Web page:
Last Friday’s meeting of all Herefordshire councillors covered a wide range of topics affecting the county. Here are eight of the most important ones.

  • The planned new library and information centre in Hereford’s Maylord Orchards shopping centre could be a “bottomless pit” for council resources, Conservative councillor Nigel Shaw warned, as councillors voted to increase the council’s contribution to that project and to the redesign of the former library on Broad Street. More.
  • Herefordshire Council has appointed staff whom it should have “avoided like the plague”, and their shortcomings would have been apparent from a simple we search beforehand, Conservative councillor Carole Gandy said. More.
  • Herefordshire has many more children than the national average taken into care due to “fabricated or induced illness” (FII), a rare form of child abuse in which a parent or carer exaggerates or deliberately causes symptoms of illness in their child, Liberal Democrat councillors claimed. Council leader David Hitchiner said the claim was “just not right”. More.
  • Herefordshire will have spent “about a million pounds” on free weekend buses when the year-long scheme finishes at the end of this month. Coun Hitchiner said it had been “tremendous value for money” given the number of trips made. More.
  • The council passed a series of measures intended to address the ongoing problem of pollution in the river Wye, including asking the Government what further evidence it would require to reconsider its decision not to give the river Water Protection Zone status.
    Asked about progress in addressing pollution in the river Wye, Hitchiner said he had been told by Government ministers that “they are appointing a lot of people nationally to enforce Environment Agency conditions”.
    “We are looking at employing officers ourselves to ensure manure management plans and other planning conditions are being followed,” he said. “But that is another pressure on us.”
  • With the council’s first “integrated” wetland at Luston north of Leominster due to come into use shortly, and so alleviate the block on new housing in the catchment of the river Lugg, Coun Mike Jones asked how many further wetlands the council intended to build.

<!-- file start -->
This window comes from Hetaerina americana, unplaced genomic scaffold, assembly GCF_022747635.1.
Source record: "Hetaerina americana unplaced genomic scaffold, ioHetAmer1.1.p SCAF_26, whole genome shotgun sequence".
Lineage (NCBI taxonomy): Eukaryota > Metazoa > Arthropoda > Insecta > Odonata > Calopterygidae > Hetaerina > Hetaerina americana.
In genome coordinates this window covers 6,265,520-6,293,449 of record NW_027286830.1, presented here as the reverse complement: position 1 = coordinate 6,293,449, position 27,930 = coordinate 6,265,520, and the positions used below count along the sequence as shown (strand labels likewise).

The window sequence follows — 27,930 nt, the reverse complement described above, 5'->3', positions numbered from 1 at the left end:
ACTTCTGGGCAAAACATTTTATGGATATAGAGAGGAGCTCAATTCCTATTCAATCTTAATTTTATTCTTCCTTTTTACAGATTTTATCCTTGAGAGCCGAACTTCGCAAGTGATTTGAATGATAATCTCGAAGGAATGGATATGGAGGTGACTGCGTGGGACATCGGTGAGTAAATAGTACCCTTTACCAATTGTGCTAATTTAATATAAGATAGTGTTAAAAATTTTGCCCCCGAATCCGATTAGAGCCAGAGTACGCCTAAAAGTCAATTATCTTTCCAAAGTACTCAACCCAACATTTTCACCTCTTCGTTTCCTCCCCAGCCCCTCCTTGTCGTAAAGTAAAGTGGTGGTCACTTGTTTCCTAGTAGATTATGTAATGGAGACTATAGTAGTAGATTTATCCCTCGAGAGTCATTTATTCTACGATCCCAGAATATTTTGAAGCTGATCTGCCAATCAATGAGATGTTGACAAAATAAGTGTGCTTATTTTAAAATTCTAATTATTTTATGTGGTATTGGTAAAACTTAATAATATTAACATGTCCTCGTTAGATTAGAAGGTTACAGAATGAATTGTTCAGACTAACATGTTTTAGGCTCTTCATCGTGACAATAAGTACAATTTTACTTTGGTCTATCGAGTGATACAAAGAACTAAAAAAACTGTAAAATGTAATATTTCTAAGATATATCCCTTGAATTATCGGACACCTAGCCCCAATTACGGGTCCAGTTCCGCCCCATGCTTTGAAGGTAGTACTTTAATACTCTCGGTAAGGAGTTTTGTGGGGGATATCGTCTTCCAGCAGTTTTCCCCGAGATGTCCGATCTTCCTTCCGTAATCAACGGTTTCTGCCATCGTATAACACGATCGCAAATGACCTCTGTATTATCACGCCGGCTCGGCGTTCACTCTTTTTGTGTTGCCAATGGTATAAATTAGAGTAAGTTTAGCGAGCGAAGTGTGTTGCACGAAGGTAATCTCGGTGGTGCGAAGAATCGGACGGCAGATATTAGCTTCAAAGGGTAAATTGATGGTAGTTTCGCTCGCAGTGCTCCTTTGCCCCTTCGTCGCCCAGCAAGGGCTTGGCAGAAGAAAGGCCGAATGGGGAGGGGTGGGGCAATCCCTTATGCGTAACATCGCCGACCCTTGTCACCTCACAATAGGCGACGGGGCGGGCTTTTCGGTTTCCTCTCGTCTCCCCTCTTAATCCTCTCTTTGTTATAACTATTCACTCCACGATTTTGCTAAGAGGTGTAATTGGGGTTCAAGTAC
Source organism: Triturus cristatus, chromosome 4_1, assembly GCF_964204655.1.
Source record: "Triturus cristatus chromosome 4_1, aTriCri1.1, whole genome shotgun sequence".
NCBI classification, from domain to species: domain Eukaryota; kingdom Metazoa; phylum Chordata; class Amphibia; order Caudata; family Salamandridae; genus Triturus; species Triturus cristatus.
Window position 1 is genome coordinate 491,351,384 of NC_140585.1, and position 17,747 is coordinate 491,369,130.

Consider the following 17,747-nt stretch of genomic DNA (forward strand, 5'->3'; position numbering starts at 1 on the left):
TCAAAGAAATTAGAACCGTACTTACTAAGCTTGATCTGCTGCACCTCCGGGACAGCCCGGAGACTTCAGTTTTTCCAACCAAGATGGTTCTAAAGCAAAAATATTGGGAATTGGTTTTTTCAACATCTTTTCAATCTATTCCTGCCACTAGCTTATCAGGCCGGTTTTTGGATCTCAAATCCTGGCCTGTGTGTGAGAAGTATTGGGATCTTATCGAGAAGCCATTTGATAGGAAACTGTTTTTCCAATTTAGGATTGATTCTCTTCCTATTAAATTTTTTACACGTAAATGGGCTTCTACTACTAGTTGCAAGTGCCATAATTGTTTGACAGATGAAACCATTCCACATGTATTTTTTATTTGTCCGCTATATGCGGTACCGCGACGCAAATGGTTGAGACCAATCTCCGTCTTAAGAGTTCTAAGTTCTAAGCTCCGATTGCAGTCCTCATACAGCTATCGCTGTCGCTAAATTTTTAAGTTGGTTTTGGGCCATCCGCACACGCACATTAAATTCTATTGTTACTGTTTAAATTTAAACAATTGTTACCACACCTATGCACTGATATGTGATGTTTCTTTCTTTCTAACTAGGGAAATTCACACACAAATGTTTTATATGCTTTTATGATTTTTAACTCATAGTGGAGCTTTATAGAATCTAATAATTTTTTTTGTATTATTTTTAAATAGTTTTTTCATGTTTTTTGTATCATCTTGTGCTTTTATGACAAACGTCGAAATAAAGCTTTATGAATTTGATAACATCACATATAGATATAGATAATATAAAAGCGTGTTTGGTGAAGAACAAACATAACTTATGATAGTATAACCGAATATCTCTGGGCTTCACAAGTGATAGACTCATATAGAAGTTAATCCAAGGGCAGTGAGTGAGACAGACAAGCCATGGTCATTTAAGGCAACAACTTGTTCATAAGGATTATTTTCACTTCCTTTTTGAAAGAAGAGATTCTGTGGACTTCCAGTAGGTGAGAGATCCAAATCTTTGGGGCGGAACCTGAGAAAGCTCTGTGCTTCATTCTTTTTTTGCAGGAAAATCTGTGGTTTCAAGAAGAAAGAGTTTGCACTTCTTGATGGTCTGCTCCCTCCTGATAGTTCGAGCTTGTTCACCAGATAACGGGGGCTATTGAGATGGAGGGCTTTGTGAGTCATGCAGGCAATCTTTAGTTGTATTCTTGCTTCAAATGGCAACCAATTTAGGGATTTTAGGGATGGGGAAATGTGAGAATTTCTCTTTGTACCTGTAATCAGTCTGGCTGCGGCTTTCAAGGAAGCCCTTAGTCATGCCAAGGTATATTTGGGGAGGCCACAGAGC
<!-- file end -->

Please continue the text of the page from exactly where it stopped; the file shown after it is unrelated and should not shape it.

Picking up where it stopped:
Cabinet member for infrastructure and transport John Harrington said: “We were hoping to get eight, and we are actively looking at another three at the moment.” But he said the amount the council paid for the land was “privileged”.
  • Coun Gandy said she had raised “multiple times” the issue of the recently renovated yet “unsafe” bridge over the Teme at Buckton near Leintwardine, which has gaps through which a two-year-old child almost fell through to the river below, and was only saved by a the quick action of their grandfather.
    Coun Harrington said: “You raise an interesting point. At what point do we stop having to provide protection on everything that is the responsibility of parents taking their children on that road?
    “Balfour’s [the council’s public realm contractor Balfour Beatty] say the bridge is not a significant safety risk. However I have asked that we double-check that, so it is discounted or actioned.”
  • Non-aligned councillor Jim Kenyon said he was “ashamed” to hear from a “desperate” contractor who provides homelessness services for the council “hasn’t been paid for three months”, and another was also owed.
    He was told by the council’s chief financial officer Andrew Lovegrove: “That’s unacceptable, I apologise unreservedly, I will contact the companies and have started understanding where the blockage is.”

The council will not now meet again in full session until October 21.

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